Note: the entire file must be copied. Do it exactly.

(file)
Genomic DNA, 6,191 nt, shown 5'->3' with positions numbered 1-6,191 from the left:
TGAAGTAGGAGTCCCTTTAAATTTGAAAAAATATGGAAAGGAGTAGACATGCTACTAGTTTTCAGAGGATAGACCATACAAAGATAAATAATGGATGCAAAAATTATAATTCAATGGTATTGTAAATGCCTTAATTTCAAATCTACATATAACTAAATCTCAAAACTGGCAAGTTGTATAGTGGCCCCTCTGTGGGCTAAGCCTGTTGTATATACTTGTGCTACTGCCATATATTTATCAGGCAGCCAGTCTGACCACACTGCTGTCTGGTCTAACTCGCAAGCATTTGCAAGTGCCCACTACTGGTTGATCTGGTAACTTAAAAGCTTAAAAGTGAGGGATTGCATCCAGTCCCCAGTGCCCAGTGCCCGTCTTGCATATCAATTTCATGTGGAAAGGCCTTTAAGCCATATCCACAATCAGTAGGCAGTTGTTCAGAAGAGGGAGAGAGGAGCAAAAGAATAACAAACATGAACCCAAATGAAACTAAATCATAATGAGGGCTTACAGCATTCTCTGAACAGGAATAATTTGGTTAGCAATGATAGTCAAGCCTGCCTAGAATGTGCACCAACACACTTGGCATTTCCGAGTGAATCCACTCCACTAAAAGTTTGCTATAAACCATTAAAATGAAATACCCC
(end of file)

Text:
Genomic DNA, 6,191 nt, shown 5'->3' with positions numbered 1-6,191 from the left:
TGAAGTAGGAGTCCCTTTAAATTTGAAAAAATATGGAAAGGAGTAGACATGCTACTAGTTTTCAGAGGATAGACCATACAAAGATAAATAATGGATGCAAAAATTATAATTCAATGGTATTGTAAATGCCTTAATTTCAAATCTACATATAACTAAATCTCAAAACTGGCAAGTTGTATAGTGGCCCCTCTGTGGGCTAAGCCTGTTGTATATACTTGTGCTACTGCCATATATTTATCAGGCAGCCAGTCTGACCACACTGCTGTCTGGTCTAACTCGCAAGCATTTGCAAGTGCCCACTACTGGTTGATCTGGTAACTTAAAAGCTTAAAAGTGAGGGATTGCATCCAGTCCCCAGTGCCCAGTGCCCGTCTTGCATATCAATTTCATGTGGAAAGGCCTTTAAGCCATATCCACAATCAGTAGGCAGTTGTTCAGAAGAGGGAGAGAGGAGCAAAAGAATAACAAACATGAACCCAAATGAAACTAAATCATAATGAGGGCTTACAGCATTCTCTGAACAGGAATAATTTGGTTAGCAATGATAGTCAAGCCTGCCTAGAATGTGCACCAACACACTTGGCATTTCCGAGTGAATCCACTCCACTAAAAGTTTGCTATAAACCATTAAAATGAAATACCCC